Hello and welcome to the movie blog of author John DeFrank - FilmZ and Guy Sobriquet Malone - Researcher

mother!--A No Spoiler Essay and Review

A Few Thoughts on mother! -- Guy S. Malone, Researcher

Five days after seeing it, I am still processing this film, but I have reached one conclusion: mother! is the most polarizing, subversive work of cinematic art to come out of a major studio in years, and it is destined to become, at the least, a cult classic.  That's a lot packed into one sentence.

Love it or hate it director Darren Aronofsky's film is a work of art in that he leaves its interpretation up to the viewer.  Whatever conclusions you draw, please do it for the right reasons, and it is important to note that mother! is NOT for everyone.  I say this with no snobbery or antipathy.  Everyone has his or her own taste in movies, and for some, that translates into two hours of escapism and fun that they can walk away from afterward--entertainment that is sweet but as nourishing as the fountain soda they drank during the movie and as disposable as the cup it came in.  In other words, just like the majority of films that major studios send our way these days.  Heck, many of the most entertaining movies our little band sees every year fit this category, and the best we can offer in later discussion is how much or how little we liked it and why.  mother! doesn't let you off so easily.  mother! is more like rare tenderloin washed down with 25-year old Macallan.  It smacks you in the face, intoxicates, exhilarates, maybe even makes you sick; but its heady earthiness sticks with you.

 That's mother!.  The characters don't have names, it doesn't have a linear plot, the setting is surreal, there are no musical cues to tell you what to think and feel; it is an allegory with subtexts and metaphors that are open to various interpretations.  Some see it as anti-Christian, others see it as pro-Christian, a dark satire of fame, a scathing criticism of idol worship, a glorification of the sacred feminine, anti-feminist, an indictment of human destruction of the planet, the Apocalypse.  mother! is about creation and Creation. and at one point, her very words,"You never loved me. You only loved how I loved you" carry both personal and Cosmic import.  This film challenges the viewer to think, to analyze, to interpret, to create his or her own meaning; in that way, Aronofsky shows the utmost respect for the audience. If you decide to see mother! see it on its terms, not yours.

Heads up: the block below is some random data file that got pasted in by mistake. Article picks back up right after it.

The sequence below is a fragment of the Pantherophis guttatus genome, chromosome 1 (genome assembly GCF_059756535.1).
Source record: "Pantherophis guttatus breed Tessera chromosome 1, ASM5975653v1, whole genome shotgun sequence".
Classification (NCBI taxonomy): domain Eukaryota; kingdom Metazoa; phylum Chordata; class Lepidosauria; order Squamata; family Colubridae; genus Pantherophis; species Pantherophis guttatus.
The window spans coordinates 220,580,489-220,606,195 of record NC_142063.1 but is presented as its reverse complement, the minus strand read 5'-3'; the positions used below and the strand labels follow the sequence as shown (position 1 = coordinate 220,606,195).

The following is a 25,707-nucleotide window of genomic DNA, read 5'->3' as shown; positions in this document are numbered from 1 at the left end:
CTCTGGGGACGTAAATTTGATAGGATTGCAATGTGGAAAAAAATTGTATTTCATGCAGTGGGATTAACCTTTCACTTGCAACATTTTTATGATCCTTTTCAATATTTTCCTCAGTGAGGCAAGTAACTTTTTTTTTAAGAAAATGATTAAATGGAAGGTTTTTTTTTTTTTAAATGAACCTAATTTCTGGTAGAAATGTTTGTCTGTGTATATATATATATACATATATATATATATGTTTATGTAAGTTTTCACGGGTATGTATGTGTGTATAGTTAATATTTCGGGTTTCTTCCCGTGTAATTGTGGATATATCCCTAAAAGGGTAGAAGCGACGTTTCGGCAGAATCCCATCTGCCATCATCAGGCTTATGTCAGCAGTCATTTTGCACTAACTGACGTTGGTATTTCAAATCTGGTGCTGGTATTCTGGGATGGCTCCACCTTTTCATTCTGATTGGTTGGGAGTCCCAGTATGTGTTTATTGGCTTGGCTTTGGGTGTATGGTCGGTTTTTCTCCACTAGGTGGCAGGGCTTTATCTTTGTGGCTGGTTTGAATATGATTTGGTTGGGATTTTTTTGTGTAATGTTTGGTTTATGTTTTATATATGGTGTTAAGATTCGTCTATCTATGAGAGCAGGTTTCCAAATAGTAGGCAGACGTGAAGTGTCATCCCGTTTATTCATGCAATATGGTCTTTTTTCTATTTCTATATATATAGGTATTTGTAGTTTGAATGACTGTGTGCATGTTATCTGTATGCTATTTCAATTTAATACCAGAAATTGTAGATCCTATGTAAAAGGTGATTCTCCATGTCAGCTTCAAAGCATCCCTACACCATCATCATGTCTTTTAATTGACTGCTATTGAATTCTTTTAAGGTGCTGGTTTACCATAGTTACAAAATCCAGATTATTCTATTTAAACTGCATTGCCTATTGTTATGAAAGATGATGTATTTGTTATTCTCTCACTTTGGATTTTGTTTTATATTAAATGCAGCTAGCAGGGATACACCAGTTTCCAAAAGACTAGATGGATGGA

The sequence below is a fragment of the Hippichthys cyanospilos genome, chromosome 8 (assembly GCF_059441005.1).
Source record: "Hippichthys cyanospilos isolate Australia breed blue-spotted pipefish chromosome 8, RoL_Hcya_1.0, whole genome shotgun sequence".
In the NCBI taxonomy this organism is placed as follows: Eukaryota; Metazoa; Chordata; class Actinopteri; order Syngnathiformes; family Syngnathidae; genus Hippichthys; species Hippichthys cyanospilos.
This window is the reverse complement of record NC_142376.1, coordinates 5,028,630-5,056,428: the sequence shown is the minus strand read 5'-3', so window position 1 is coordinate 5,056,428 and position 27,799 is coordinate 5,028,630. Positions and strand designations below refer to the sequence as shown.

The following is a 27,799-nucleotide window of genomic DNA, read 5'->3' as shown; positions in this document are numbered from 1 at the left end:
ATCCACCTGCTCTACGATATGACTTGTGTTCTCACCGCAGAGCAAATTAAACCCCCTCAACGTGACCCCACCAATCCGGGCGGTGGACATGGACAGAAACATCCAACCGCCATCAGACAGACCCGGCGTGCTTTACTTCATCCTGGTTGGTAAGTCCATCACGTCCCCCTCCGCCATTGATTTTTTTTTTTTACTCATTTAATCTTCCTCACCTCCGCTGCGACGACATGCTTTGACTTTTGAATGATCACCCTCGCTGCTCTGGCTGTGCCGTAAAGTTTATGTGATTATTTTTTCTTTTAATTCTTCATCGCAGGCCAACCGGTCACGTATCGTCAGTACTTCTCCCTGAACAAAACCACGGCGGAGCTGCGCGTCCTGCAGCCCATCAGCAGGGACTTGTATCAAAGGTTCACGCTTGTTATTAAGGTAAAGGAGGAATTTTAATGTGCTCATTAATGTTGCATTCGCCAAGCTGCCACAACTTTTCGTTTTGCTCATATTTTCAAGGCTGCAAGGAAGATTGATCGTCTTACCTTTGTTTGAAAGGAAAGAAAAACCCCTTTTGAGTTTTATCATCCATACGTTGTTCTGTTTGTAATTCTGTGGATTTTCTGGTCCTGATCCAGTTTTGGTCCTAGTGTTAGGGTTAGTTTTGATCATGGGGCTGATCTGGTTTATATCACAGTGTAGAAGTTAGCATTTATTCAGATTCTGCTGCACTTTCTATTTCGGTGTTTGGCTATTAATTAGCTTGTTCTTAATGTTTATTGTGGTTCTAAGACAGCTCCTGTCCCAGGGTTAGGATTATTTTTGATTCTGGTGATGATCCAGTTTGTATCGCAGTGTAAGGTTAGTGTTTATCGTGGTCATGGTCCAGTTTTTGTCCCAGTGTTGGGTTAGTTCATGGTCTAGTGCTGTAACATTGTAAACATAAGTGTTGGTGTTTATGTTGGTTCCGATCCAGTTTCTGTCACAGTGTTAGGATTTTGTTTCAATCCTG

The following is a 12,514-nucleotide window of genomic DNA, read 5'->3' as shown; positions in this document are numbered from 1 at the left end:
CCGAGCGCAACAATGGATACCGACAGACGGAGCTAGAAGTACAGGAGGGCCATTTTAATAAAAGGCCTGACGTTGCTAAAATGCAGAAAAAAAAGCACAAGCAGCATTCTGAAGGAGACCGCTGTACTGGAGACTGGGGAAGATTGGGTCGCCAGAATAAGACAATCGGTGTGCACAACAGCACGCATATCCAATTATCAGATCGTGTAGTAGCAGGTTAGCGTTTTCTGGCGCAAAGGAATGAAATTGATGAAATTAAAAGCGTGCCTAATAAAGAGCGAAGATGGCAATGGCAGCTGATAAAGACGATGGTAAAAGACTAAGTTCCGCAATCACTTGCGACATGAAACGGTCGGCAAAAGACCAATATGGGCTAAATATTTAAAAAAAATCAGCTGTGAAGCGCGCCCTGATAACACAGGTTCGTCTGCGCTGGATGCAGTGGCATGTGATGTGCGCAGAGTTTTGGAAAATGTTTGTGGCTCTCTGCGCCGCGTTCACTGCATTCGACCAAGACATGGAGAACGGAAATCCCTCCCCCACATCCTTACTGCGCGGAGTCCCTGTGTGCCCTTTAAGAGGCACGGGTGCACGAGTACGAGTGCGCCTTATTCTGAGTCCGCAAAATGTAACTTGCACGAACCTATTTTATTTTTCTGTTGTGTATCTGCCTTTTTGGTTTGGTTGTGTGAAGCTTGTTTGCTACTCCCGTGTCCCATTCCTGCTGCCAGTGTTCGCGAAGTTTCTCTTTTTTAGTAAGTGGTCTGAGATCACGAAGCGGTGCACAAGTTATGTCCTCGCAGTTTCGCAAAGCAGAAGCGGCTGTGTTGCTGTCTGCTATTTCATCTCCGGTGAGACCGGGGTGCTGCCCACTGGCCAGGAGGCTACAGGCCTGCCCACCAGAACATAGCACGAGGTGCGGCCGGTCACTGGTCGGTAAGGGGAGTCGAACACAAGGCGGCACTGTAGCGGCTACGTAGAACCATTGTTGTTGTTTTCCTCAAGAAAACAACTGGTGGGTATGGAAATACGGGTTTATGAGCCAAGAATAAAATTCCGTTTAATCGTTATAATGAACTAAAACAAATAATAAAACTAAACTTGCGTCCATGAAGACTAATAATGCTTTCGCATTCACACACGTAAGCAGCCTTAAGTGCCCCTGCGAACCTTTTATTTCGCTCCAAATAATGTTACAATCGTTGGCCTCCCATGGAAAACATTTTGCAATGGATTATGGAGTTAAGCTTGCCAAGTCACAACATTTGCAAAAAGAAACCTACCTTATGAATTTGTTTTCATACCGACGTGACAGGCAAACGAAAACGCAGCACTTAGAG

As he developed his script, Darren Aronofsky arranged a meeting with Susan Griffin, who in 1978 wrote the ecofeminist classic, Women and Nature: The Roaring Inside Her.  In her book, Griffin explores myth and literature and mounts a convincing sociological argument that the patriarchy often connects women with nature and is bent on dominating both.  Griffin and Aronofsky found each other kindred spirits--it helped that Jennifer Lawrence, who plays the title character, also read Griffin's work and raved about it in an interview with Charlie Rose two years ago.  In the end, Griffin was influential in developing the spiritual foundation of the film.

A caveat: mother! comes to theaters with an R-rating, and it is well-earned for some nudity and language, but mostly for violence.  This surreal film has several disturbing images and one scene, when taken out of context, sounds frightful.  In context, though, the imagery and those scenes add to the fever dream third act and drives the film toward its wild and brilliant conclusion.

Credit must be given to Darren Aronofsky for writing and directing such an original film, to Paramount for taking the chance that no major studio has dared since the heyday of Stanley Kubrick, to Jennifer Lawrence for using her star power cache (at significant professional risk) to help make it happen, and to Javier Bardem, Michelle Pfeiffer, Ed Harris, and others (most notably brothers Domhnall and Brian Gleeson and Kristen Wiig) for lending their estimable talents to this challenging film.  In their commitment to this film, the primary cast spent three months rehearsing in a New York warehouse before moving to a remote location outside of Montreal for filming.

As we have made clear on several past occasions, we are fans of Darren Aronofsky's work, and we believe Jennifer Lawrence to be the brightest star of her generation.  The director demanded much from her, and she gave perhaps her best performance; cast against type, her restraint and subtlety are mesmerizing.  Aronofsky had his cinematographer, Matthew Libatique, film mother! in 16mm with three settings: Lawrence's POV, tracking her, or close-up on her face.  By all accounts of those closest to the film, she went to the depths of emotion that frightened others on set.  So impressed was Aronofsky after two test showings that he wiped Johann Johannsson's soundtrack from the film.  He said he didn't want music to lead the audience.  To him, Jennifer Lawrence is the soundtrack--so much so, in fact, that even the eerie, creaking sounds of the house are her voice, distorted and modified.